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What is the Day of the Dead Festival?

The Day of the Dead Festival, or Dia de los Muertos, is a Mexican holiday that honours and remembers friends and loved ones who have passed away.


Although called the day of the dead, the festival actually lasts a number of days, starting on Halloween – 31st October – and lasting until 2nd November. It's believed that on the Day of the Dead, the deceased return to earth to visit the living.


However, Dia de los Muertos is not a time for mourning – indeed, far from it. The festival is celebratory, respectful and exuberant in nature, as the deceased return to the mortal world for just a few days.


What to expect

When thinking of the Day of the Dead, images of the famous sugar skull masks and street parades may enter your head.

However, the key way of marking this occasion is to produce a shrine or altar at loved ones' graves featuring their favourite things or pictures.

A number of street parties and parades take place as well, providing people with a chance to truly celebrate the lives of those who have now gone.

Ingrained in Mexican culture

Officially recognised by UNESCO as a holiday to be included on the Representative List of the Intangible Cultural Heritage of Humanity, this festival has become iconic around the world. It's now celebrated beyond Mexico – throughout Asia, Central and South America, and even in some European countries.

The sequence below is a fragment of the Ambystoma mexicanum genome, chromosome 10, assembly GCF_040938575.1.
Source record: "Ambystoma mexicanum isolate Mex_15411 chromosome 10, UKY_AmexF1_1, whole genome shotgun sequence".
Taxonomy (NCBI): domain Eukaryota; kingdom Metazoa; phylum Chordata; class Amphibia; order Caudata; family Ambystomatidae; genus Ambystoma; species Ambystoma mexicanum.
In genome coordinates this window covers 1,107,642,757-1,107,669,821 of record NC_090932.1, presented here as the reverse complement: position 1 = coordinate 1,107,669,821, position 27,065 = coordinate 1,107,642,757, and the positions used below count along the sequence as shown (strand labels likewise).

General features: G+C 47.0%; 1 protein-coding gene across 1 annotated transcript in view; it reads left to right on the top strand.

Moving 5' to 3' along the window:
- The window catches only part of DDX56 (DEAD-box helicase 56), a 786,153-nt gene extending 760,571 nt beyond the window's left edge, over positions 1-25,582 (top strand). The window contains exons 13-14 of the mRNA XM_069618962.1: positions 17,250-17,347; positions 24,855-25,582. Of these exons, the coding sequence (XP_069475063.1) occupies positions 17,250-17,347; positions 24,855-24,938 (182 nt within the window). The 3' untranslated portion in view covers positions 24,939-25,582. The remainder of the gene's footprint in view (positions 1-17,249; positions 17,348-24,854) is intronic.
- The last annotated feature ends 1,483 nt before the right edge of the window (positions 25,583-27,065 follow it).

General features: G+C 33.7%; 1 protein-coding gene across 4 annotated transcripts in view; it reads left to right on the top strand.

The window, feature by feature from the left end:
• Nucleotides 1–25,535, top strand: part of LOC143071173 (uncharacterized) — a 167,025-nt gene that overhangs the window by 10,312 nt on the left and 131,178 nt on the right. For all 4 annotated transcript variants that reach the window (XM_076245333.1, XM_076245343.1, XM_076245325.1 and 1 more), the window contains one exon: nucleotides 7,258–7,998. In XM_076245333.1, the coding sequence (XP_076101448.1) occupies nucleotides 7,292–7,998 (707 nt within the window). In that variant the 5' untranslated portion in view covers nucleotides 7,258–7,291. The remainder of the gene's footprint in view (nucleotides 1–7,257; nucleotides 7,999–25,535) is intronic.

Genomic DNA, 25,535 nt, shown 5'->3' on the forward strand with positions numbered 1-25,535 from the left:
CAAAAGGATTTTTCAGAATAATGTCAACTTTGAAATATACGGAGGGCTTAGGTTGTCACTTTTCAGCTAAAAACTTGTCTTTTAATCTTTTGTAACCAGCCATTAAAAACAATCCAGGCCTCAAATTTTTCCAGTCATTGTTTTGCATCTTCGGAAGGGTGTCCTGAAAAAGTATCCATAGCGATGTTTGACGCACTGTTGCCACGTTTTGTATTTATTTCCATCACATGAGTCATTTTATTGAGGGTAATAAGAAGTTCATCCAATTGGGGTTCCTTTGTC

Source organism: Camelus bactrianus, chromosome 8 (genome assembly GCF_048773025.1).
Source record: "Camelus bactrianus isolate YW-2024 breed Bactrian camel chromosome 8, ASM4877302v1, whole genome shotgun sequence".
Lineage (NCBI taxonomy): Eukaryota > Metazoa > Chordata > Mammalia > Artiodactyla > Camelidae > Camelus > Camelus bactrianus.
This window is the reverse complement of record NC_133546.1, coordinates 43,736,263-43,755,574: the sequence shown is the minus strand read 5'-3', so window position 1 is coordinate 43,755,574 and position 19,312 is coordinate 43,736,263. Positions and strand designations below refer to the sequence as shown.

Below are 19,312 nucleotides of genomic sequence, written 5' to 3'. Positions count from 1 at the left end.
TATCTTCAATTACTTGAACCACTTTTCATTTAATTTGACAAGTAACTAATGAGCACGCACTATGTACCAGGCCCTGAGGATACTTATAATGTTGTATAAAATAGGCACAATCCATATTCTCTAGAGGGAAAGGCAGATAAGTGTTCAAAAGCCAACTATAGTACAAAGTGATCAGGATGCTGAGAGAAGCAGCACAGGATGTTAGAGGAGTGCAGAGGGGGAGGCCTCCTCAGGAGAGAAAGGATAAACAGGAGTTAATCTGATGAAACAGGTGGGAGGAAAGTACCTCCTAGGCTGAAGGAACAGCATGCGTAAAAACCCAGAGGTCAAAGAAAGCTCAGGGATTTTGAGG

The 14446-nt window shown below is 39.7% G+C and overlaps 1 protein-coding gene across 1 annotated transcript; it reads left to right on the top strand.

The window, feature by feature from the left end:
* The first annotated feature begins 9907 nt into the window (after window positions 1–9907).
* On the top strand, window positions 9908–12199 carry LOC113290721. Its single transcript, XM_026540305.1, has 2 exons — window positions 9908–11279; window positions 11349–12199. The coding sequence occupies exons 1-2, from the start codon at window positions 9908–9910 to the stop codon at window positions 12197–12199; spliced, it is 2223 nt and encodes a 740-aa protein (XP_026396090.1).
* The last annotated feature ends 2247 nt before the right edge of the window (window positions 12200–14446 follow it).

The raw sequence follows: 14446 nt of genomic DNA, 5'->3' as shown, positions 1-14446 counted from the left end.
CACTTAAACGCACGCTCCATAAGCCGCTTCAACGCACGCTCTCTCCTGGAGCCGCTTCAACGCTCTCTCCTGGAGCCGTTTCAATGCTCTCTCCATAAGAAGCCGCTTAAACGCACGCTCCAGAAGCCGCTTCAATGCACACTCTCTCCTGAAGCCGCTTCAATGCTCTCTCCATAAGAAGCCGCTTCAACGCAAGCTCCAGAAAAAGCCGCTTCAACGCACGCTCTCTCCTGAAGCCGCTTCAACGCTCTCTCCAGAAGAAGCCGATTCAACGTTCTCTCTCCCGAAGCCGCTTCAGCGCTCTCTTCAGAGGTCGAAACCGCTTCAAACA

There is a great deal of superstition in Mexico regarding those who fail to celebrate this holiday, with tales abounding of ancestors who have become ill or even died after failing to mark the occasion appropriately.


How to celebrate Dia de los Muertos

There are a number of ways to join in the Day of the Dead celebrations. Custom dictates that graveyards are cleaned and decorated so that all-night candlelight vigils may take place.

It's often the case that families will congregate throughout the graveyards all night. Musicians play as people talk and share stories about those who passed, sing songs or share poems they have written for the occasion.

Another tradition is to lay out blankets and pillows in your home so that the dead can rest after their journey into the mortal world, and to accompany this, you can leave out what is known as ofrenda. This is an offering designed to welcome the spirits of the deceased into your home.

The art of Mexican sugar skulls

Also known as Calaveras, sugar skulls are the recognisable smiling skull faces that represent the souls of the deceased.

Sugar art dates back to the 17th century, and as there was a great deal of sugar in Mexico – a country at the time too poor to import more ornate decorations – it was quick to adopt the practice. There are a number of ready-made skulls that you can decorate, or have a go at making your own from scratch for some family fun.

In addition to seeing skulls on altars and celebratory floats, you'll also see those celebrating the holiday sporting similar skull face paint. Again, you can either try this yourself, or purchase a mask for something slightly easier.

Flowers are highly symbolic to this holiday, and so many designs will often incorporate flowers such as the Marigold, or cempazuchitl, which is considered to be the flower of the dead. If you can't find any marigolds to use, be sure to paint one onto your decorations, as it's believed this flower acts as a guiding beacon to help the dead find their way home.

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